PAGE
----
Dodgeball: 5 ways companies beat the tax man

  • Chairman of the Permanent Subcommittee on Investigations US Senator Carl Levin holds up his Apple iPhone as he questions Apple Chief Executive Officer Tim Cook (not seen) about "offshore profit shifting and the US tax code" at a hearing on Capitol Hill in Washington, DC, May 21, 2013. AFP PHOTO/JIM WATSON (Photo credit should read JIM WATSON/AFP/Getty Images) JIM WATSON

    Around the world with tax loopholes

    You pay your taxes, why don't big businesses? From Silicon Valley to the oil patch, powerful companies with the most creative accountants that money can buy have dreamed up some nifty ways to minimize, and often obliterate, their tax obligations. And a lot of the loopholes involve moving money around the globe. It's a big deal, recently noted Sen. Carl Levin, D-Mich., chairman of the Senate Permanent Subcommittee on Investigations, which has been conducting an ongoing investigation into corporate tax avoidance.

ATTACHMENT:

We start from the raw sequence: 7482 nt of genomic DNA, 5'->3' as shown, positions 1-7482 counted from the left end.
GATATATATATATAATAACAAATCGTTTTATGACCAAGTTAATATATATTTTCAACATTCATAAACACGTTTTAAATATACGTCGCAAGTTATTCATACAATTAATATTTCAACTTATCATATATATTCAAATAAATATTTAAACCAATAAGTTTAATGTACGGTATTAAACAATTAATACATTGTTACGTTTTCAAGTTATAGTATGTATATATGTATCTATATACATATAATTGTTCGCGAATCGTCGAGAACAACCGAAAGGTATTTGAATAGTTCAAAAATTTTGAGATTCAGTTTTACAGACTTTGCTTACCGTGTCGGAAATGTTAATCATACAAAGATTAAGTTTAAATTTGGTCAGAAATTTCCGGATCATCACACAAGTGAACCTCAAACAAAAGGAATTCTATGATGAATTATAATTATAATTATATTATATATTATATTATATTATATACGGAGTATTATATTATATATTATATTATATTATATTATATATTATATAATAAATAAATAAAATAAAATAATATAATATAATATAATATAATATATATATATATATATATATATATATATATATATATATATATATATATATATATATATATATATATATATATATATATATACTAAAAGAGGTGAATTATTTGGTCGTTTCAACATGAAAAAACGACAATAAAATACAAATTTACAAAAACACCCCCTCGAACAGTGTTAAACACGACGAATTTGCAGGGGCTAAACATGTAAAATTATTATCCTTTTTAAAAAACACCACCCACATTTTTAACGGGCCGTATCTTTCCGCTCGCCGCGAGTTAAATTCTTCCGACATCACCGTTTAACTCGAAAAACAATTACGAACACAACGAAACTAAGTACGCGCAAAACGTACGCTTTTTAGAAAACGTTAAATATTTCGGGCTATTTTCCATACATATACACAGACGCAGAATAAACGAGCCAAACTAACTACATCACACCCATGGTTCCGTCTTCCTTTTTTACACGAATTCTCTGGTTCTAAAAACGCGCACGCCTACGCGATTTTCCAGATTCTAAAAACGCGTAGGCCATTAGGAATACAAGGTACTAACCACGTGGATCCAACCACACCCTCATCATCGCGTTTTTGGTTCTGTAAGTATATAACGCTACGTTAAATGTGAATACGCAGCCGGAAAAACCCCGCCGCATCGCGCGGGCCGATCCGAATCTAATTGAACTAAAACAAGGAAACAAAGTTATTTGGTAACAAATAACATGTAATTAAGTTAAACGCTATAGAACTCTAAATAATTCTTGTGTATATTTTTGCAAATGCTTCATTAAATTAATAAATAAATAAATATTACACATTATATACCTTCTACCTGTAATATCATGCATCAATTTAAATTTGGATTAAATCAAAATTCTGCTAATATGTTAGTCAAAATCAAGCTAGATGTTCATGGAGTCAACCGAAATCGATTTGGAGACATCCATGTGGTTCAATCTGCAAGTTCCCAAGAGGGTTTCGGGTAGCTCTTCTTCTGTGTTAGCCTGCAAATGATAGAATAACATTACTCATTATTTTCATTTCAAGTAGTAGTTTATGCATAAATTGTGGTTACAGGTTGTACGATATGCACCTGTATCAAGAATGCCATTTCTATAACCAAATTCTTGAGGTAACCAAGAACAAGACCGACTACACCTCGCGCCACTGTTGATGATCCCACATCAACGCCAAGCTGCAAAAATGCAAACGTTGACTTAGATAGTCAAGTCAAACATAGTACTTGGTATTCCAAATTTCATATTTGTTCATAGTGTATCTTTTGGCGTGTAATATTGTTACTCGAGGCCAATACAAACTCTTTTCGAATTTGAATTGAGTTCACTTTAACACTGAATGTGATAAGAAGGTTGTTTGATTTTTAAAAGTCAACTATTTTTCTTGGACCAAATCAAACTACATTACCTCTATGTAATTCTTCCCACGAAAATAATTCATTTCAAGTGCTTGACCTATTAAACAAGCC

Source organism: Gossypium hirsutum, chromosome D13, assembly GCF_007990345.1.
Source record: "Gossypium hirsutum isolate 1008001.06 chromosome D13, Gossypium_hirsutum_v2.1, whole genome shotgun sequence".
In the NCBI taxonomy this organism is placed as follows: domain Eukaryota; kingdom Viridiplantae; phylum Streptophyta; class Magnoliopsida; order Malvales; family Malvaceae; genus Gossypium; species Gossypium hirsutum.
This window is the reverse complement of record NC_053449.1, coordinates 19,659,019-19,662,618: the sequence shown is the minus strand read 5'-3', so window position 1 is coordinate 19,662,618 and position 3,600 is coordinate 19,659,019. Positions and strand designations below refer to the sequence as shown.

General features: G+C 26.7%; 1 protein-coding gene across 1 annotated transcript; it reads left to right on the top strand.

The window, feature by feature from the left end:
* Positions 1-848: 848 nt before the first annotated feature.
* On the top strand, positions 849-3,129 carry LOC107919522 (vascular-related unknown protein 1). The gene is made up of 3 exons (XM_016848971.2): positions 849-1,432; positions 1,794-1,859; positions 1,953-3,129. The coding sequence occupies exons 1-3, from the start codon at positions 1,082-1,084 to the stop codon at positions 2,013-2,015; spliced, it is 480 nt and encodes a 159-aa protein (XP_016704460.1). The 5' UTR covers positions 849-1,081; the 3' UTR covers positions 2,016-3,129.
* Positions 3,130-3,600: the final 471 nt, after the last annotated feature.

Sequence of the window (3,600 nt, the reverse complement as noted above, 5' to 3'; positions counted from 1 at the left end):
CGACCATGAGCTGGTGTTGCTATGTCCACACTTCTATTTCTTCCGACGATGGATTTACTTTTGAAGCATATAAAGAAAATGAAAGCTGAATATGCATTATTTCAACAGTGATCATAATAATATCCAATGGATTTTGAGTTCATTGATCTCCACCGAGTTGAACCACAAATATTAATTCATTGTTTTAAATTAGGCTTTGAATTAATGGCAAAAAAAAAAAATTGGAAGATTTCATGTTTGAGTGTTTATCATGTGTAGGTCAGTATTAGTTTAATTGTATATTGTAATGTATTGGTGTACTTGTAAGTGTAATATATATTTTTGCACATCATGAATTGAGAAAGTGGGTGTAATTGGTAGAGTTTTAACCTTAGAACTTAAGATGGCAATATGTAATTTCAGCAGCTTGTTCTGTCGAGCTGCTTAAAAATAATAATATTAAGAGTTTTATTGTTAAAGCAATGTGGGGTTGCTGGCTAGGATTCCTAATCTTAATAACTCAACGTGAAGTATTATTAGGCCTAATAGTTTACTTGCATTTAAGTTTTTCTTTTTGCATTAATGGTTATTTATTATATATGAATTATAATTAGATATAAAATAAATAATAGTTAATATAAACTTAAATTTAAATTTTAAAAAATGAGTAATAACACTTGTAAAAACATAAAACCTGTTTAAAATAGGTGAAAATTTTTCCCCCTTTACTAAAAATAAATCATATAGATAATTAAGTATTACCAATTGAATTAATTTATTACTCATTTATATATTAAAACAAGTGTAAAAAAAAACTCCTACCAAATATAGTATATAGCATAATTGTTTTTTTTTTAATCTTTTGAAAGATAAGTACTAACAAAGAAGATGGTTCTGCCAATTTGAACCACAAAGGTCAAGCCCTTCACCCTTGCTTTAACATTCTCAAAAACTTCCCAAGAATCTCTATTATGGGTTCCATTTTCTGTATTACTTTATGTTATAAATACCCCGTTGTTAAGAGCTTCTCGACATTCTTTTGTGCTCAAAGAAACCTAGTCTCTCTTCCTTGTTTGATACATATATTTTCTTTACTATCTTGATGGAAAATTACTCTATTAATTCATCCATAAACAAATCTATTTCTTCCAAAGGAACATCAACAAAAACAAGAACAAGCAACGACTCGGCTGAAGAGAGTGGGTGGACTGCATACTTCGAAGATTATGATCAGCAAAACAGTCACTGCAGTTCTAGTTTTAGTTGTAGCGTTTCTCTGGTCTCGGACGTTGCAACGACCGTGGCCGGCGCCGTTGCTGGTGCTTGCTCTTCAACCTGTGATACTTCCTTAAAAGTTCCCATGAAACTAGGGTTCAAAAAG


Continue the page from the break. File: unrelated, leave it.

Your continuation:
"At a time when we face such difficult budget choices, and when American families are facing a tax increase and cuts in critical programs from education to health care to food inspections to national defense, these offshore schemes are unacceptable."

    Here's a look at some of of the common ploys companies use to pay little or no tax.